Newton’s First Law Applies to Productivity, Too

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There’s plenty of chatter and research surrounding the so-called “laws” of productivity, but even the laws we use to govern other areas of our lives can be applicable when there are things that need to get done. Newton’s Laws of Motion can be adapted to productivity, especially the first one.

What’s Newton’s first law all about?

Newton’s first law of motion is this: “An object at rest remains at rest, and an object in motion remains in motion at constant speed and in a straight line unless acted on by an unbalanced force.”

Obviously, he was talking about physics here, but in productivity spaces around the web, people who spend their time thinking about more efficient ways to get things done have started applying his wisdom to people. It makes sense: When you’re on a roll, say, cleaning your house, you kind of get into the zone and keep going. When you’re sitting on the couch dreading and putting off starting to work, it’s really easy to stay there and do nothing. 

How can Newton’s law be applied to productivity? 

There’s actually been some research done into how adapting a mindset of getting into and staying in motion can help you be more productive. One review of its use by healthcare workers in a nuclear medicine department found it “novel,” but also able to “have a positive impact on productivity,” for instance.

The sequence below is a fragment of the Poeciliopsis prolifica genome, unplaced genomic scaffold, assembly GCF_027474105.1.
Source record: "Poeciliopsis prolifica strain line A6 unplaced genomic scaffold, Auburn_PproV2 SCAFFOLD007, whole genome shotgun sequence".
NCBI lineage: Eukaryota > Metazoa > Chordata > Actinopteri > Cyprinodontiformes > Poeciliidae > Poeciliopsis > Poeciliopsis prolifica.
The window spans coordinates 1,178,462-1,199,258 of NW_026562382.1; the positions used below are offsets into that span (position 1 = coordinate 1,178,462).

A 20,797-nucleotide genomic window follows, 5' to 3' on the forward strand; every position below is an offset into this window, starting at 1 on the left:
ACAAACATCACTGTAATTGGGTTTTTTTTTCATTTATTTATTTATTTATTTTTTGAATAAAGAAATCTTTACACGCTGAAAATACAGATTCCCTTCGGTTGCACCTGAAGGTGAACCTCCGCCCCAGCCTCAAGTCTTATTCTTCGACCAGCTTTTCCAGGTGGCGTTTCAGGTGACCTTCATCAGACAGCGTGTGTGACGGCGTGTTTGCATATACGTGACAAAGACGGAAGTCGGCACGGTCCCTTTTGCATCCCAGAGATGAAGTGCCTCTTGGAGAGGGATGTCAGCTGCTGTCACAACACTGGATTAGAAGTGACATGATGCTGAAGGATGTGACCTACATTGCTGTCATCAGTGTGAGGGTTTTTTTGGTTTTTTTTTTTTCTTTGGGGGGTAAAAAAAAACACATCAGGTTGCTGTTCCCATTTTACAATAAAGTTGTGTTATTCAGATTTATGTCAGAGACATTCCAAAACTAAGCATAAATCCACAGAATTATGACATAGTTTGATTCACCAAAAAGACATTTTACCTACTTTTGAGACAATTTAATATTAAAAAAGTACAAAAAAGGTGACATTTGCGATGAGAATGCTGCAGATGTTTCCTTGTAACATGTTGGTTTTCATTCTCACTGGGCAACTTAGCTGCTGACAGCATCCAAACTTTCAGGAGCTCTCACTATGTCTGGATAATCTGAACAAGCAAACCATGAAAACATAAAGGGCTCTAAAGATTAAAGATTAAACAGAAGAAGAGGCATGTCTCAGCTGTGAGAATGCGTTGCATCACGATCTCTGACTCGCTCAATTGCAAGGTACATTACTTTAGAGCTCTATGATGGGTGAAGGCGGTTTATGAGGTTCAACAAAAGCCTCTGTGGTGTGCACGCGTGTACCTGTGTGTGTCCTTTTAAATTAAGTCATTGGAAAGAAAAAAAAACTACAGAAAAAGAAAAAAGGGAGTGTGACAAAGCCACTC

The trick isn’t staying in motion, but getting into it, so here’s where you should start. Try adhering to the two-minute rule, or the practice of immediately doing something if it will take two minutes or less. If an email comes in, respond to it right away. If you need to take the trash out, do it the minute you notice. If you have to cancel an appointment, call that second. Getting in the habit of doing smaller tasks immediately can help you build momentum. It works for me, which is why I frontload my to-do list with simple tasks instead of opting for the “eat the frog” approach, which calls on you to do your biggest, most demanding duties first.

Yesterday, for instance, I had to confirm a ticket order, fill out a W9, order my graduation attire, clean out my entire clothing rack, and do a 12-page paper. By doing the three smaller things first, I built up some positivity and momentum, which really helped push me to do the more daunting stuff later in the day. It’s rewarding to see checkmarks fill up your to-do list, so knock out whatever you can in the moment to get that rush and make you want to secure the checkmarks on the bigger items. If you’re using a ۱-۳-۵ to-do list (and you should be!) try flipping your day so you tackle the five small tasks before the three medium-sized ones and large one so you can harness the power of Newton’s law yourself. 

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